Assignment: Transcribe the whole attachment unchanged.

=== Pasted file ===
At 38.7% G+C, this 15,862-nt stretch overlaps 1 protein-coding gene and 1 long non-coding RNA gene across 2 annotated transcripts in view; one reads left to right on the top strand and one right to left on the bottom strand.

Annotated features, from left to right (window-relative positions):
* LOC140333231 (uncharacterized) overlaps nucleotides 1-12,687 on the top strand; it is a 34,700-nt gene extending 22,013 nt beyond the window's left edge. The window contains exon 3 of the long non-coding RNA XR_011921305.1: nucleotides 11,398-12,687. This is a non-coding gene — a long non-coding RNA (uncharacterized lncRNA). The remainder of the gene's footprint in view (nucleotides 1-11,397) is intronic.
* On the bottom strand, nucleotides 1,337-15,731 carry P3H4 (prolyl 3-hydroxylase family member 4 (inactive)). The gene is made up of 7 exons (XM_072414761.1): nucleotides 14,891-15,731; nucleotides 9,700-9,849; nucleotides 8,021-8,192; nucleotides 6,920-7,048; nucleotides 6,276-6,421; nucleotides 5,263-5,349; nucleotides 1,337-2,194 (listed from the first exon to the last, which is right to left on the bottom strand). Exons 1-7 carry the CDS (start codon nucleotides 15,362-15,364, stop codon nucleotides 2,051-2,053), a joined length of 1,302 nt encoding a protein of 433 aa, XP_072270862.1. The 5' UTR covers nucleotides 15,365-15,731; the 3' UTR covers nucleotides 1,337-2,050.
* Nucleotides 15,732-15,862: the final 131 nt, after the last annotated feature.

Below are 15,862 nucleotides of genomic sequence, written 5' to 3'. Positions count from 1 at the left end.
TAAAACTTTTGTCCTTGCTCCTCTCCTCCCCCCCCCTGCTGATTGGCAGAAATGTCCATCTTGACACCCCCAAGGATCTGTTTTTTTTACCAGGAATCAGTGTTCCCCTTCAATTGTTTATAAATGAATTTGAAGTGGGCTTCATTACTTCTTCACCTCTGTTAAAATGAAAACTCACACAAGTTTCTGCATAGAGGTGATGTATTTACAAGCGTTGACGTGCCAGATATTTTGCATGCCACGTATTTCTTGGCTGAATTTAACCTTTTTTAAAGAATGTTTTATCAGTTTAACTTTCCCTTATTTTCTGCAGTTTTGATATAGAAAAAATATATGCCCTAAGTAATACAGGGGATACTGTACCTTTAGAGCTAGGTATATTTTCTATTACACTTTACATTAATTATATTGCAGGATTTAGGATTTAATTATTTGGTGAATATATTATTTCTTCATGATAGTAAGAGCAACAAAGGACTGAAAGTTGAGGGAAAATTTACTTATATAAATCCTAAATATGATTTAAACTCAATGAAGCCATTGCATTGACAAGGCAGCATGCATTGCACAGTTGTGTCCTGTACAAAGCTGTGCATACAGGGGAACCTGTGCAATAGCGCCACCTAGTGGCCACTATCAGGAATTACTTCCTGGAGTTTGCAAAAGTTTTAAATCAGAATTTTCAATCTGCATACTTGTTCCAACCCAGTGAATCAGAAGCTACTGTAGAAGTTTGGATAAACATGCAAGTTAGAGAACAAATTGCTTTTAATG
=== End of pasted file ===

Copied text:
At 38.7% G+C, this 15,862-nt stretch overlaps 1 protein-coding gene and 1 long non-coding RNA gene across 2 annotated transcripts in view; one reads left to right on the top strand and one right to left on the bottom strand.

Annotated features, from left to right (window-relative positions):
* LOC140333231 (uncharacterized) overlaps nucleotides 1-12,687 on the top strand; it is a 34,700-nt gene extending 22,013 nt beyond the window's left edge. The window contains exon 3 of the long non-coding RNA XR_011921305.1: nucleotides 11,398-12,687. This is a non-coding gene — a long non-coding RNA (uncharacterized lncRNA). The remainder of the gene's footprint in view (nucleotides 1-11,397) is intronic.
* On the bottom strand, nucleotides 1,337-15,731 carry P3H4 (prolyl 3-hydroxylase family member 4 (inactive)). The gene is made up of 7 exons (XM_072414761.1): nucleotides 14,891-15,731; nucleotides 9,700-9,849; nucleotides 8,021-8,192; nucleotides 6,920-7,048; nucleotides 6,276-6,421; nucleotides 5,263-5,349; nucleotides 1,337-2,194 (listed from the first exon to the last, which is right to left on the bottom strand). Exons 1-7 carry the CDS (start codon nucleotides 15,362-15,364, stop codon nucleotides 2,051-2,053), a joined length of 1,302 nt encoding a protein of 433 aa, XP_072270862.1. The 5' UTR covers nucleotides 15,365-15,731; the 3' UTR covers nucleotides 1,337-2,050.
* Nucleotides 15,732-15,862: the final 131 nt, after the last annotated feature.

Below are 15,862 nucleotides of genomic sequence, written 5' to 3'. Positions count from 1 at the left end.
TAAAACTTTTGTCCTTGCTCCTCTCCTCCCCCCCCCTGCTGATTGGCAGAAATGTCCATCTTGACACCCCCAAGGATCTGTTTTTTTTACCAGGAATCAGTGTTCCCCTTCAATTGTTTATAAATGAATTTGAAGTGGGCTTCATTACTTCTTCACCTCTGTTAAAATGAAAACTCACACAAGTTTCTGCATAGAGGTGATGTATTTACAAGCGTTGACGTGCCAGATATTTTGCATGCCACGTATTTCTTGGCTGAATTTAACCTTTTTTAAAGAATGTTTTATCAGTTTAACTTTCCCTTATTTTCTGCAGTTTTGATATAGAAAAAATATATGCCCTAAGTAATACAGGGGATACTGTACCTTTAGAGCTAGGTATATTTTCTATTACACTTTACATTAATTATATTGCAGGATTTAGGATTTAATTATTTGGTGAATATATTATTTCTTCATGATAGTAAGAGCAACAAAGGACTGAAAGTTGAGGGAAAATTTACTTATATAAATCCTAAATATGATTTAAACTCAATGAAGCCATTGCATTGACAAGGCAGCATGCATTGCACAGTTGTGTCCTGTACAAAGCTGTGCATACAGGGGAACCTGTGCAATAGCGCCACCTAGTGGCCACTATCAGGAATTACTTCCTGGAGTTTGCAAAAGTTTTAAATCAGAATTTTCAATCTGCATACTTGTTCCAACCCAGTGAATCAGAAGCTACTGTAGAAGTTTGGATAAACATGCAAGTTAGAGAACAAATTGCTTTTAATG